The grow model is almost certainly the best known coaching model in the world today. And there are good reasons for that. It is effective, easy to learn, can be applied to virtually any situation and yet can be applied in a very simple and very sophisticated fashion.
So given this amazing tools is available how come it is not used more often. Often as coaches become more sophisticated and well trained they will say ‘I used to use the grow model but now I have moved past it’. There is nothing wrong with this. But even coaches in companies who have a basic training in GROW often fail to make best use of it.
Part of the problem is that when individuals come off training courses where they have learned the grow model they tend to use it in a rather unsophisticated fashion. Whenever anybody often a question they will immediately respond with ‘what is your goal?’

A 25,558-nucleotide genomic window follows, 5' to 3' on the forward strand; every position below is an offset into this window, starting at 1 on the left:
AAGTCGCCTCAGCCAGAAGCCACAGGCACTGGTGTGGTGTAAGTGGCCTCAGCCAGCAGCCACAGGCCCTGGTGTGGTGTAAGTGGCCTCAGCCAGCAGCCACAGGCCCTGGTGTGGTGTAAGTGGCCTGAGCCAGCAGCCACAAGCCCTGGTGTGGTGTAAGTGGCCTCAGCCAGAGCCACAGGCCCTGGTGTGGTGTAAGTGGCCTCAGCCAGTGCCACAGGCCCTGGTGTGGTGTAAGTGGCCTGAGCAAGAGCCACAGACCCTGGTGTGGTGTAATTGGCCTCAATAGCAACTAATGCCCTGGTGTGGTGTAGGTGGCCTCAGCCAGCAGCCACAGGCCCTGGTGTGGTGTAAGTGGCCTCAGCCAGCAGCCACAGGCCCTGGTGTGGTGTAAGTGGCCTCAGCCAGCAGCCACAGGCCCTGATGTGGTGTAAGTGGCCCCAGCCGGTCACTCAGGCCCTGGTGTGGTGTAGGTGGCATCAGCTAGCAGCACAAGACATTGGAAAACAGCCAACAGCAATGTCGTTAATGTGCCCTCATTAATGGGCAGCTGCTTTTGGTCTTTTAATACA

Unsurprisingly their colleagues soon get fed up with this. Instead of being able to have a conversation about an issue the new coach turns every issue into a chance to practise coaching. And their colleagues soon get fed up of this because they want to have a relationship as well as be on the receiving end of coaching. So new coaches tend to lose their skills and not make best use of their training.
What is needed instead? Individuals need to learn to dance between the grow model and having a normal conversation. So instead of going immediately into defining the goal, the coach might ask ‘that’s interesting can you tell me some more?’ In this way the coach builds relationship as well as helping the person through their problem. In later blogs I will be discussing the balance of relationship building to problem solving and why it is so important to focus on both the problem and the person.